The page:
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Marcia A. NIX, Appellant-Respondent, v. Edward F. NIX, Appellee-Petitioner
 Marcia Nix (“Wife”) appeals the Allen Circuit Court's decree of dissolution of her marriage to Edward Nix (“Husband”). Wife presents a single issue for our review, namely, whether the trial court abused its discretion when it valued a business owned by Husband and Wife during their marriage.
 We reverse and remand with instructions.
Facts and Procedural History
 Husband and Wife were married in 1979 and have three adult children together. During the marriage, Husband and Wife started a business called Outerspace, LLC (“Outerspace”), which, in turn, owns thirty-three acres of land, including warehouses, in Auburn, Indiana. In addition, Wife is the sole shareholder in an S Corporation called NX Enterprises, Inc. (“NXE”), which is a warehousing and logistics company. NXE leases property from Outerspace.
 On July 20, 2017, Husband filed a petition to dissolve the marriage. On April 15, 2021, the parties agreed that Wife would be awarded Outerspace in the division of marital assets, and the parties assigned that business a value of $1.6 million. During the final hearing in March and April 2022, the parties submitted evidence regarding the value of NXE. Husband submitted an expert's opinion that NXE was worth $992,100 as of July 20, 2017, the date of the parties’ separation. Wife submitted an expert's opinion that NXE was worth $470,000 as of December 31, 2018. In their proposed marital balance sheets, the parties asked the trial court to value NXE based on their respective experts’ opinions.
 However, another witness, the parties’ adult child Amanda Couts testified that on June 1, 2017, she offered to buy NXE for $4.25 million. In support of that testimony, Husband introduced into evidence Couts's unsigned purchase agreement (“Agreement”). The Agreement stated in relevant part that Wife owned “the Business,” which was identified as “NX Enterprises/Outer Space, located at 2839 Co Rd 72, Auburn, Indiana[.]” Ex. Vol. 2 p. 6. The Agreement also included in a “Description of Business” the “leasehold interest owned by [Wife] for premises on which the business is located, pursuant to a valid assignment of [the] lease.” Id. In addition, in a section entitled “Allocation,” the Agreement stated that “[t]he Purchase Price shall be allocated for tax purposes as follows,” and listed “Accounts Receivable,” “Building and Land,” vehicles, and equipment each having a fair market value of “$0.00.” Id. at 7. Couts testified that Wife did not take the offer seriously and laughed at her.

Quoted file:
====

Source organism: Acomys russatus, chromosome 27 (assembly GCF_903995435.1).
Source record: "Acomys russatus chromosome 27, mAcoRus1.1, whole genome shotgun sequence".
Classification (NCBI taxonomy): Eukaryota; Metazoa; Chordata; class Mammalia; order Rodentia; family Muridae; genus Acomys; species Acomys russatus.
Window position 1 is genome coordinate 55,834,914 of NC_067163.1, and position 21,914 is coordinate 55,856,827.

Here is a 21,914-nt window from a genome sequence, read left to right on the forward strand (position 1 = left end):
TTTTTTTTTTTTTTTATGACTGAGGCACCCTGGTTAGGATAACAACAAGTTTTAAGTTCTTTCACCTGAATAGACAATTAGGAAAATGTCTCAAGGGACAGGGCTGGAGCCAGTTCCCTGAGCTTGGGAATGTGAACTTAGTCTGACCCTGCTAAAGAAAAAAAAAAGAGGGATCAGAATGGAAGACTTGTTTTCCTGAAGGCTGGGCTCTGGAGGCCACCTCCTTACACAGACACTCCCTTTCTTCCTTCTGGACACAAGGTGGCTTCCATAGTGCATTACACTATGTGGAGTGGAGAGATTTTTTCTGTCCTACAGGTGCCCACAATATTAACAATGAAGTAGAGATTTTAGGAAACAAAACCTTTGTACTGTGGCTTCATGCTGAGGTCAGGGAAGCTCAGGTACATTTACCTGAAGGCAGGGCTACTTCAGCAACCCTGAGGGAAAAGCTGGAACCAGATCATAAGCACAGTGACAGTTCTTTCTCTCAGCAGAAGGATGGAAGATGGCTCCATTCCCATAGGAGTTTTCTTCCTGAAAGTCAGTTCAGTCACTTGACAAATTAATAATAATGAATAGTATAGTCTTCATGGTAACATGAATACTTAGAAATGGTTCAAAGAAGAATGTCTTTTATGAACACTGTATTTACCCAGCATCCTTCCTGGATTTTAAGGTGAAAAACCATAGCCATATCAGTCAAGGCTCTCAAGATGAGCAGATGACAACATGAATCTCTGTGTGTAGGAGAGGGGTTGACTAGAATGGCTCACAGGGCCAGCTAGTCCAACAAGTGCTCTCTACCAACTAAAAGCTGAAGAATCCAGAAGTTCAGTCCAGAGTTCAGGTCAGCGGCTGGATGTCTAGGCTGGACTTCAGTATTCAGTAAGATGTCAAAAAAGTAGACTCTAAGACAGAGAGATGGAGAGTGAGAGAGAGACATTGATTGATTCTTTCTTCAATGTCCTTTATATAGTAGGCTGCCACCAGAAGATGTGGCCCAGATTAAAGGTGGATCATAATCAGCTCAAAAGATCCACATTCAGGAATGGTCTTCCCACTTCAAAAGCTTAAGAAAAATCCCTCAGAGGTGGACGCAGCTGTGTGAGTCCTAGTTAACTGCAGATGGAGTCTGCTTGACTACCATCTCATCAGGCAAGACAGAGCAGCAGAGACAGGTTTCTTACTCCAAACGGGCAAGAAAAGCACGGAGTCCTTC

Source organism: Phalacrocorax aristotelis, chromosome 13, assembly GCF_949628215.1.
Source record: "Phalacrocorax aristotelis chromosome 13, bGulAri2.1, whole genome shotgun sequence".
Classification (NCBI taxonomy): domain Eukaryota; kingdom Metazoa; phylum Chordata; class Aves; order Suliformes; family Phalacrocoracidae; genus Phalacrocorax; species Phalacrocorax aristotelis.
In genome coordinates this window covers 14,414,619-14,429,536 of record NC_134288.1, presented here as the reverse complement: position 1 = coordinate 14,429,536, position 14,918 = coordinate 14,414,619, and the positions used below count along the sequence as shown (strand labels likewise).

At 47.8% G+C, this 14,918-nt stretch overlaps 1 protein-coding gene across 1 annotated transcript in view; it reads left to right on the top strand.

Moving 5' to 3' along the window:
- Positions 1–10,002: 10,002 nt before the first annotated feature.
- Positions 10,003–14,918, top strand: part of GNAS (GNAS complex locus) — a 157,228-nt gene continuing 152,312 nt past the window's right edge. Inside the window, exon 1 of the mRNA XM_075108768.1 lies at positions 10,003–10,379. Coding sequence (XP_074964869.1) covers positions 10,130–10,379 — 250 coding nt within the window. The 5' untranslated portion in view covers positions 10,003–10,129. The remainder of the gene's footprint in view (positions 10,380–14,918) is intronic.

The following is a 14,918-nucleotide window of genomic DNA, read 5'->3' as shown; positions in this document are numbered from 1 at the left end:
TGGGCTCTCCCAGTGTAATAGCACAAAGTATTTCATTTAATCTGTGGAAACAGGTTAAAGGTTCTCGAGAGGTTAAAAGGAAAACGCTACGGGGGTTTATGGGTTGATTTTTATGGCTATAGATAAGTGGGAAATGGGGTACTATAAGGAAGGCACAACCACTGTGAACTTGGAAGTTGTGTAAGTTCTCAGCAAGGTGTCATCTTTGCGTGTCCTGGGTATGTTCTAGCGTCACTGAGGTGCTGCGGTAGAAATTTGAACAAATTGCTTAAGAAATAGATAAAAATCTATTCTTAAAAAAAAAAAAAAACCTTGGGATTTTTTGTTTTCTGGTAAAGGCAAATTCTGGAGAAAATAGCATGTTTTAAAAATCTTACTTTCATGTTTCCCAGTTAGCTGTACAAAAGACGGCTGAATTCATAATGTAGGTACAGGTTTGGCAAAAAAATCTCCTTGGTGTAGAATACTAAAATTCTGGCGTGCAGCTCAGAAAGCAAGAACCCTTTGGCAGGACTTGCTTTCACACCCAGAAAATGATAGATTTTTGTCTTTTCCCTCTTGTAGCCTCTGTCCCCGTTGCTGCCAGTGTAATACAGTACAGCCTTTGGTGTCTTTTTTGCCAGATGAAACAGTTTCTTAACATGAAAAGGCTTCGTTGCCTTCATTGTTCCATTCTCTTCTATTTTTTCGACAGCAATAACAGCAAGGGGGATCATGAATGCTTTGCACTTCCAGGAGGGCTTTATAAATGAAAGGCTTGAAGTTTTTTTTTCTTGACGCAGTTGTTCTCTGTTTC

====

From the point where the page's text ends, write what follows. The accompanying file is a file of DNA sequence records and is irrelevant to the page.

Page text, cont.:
After the final hearing, the trial court issued its decree of dissolution, in which the court divided the marital estate equally between the parties. The trial court went into painstaking and laudable detail to explain its reasons for valuation of the parties’ assets and the final division. In relevant part, the court valued NXE at $4.25 million “due to the offer to purchase at or near the date of filing,” and the trial court awarded NXE to Wife. Appellant's App. Vol. 2, p. 47. The court further ordered Wife to pay to Husband an equalization payment of $622,839.74 plus $10,000 towards Husband's attorney's fees.
 The parties filed cross-motions to correct error. In particular, Wife argued in relevant part that the trial court had erred when it valued NXE. The trial court denied the parties’ motions and stated in relevant part that,
[a]s it relates to the valuation of NSX Enterprises, LLC, the Court's valuation is based off the evidence presented at trial including the offer to purchase NSX Enterprises, Inc., and its assets on June 1, 2017[,] for $4,250.000.00. There is no factual dispute that [Wife] rejected this offer. There is no dispute that a business valuation was completed on April 13, 2021. The Court found the best evidence as to the business value was the offer to purchase the business shortly before the divorce was filed[,] which [Wife] rejected seemingly because the value was too low. The valuation of the business is within the range of evidence presented at trial and[,] as such[,] the Court finds no error was made in the valuation of the business.
Id. at 85. This appeal ensued.
Discussion and Decision
 Wife's sole contention on appeal is that the trial court abused its discretion when it valued NXE.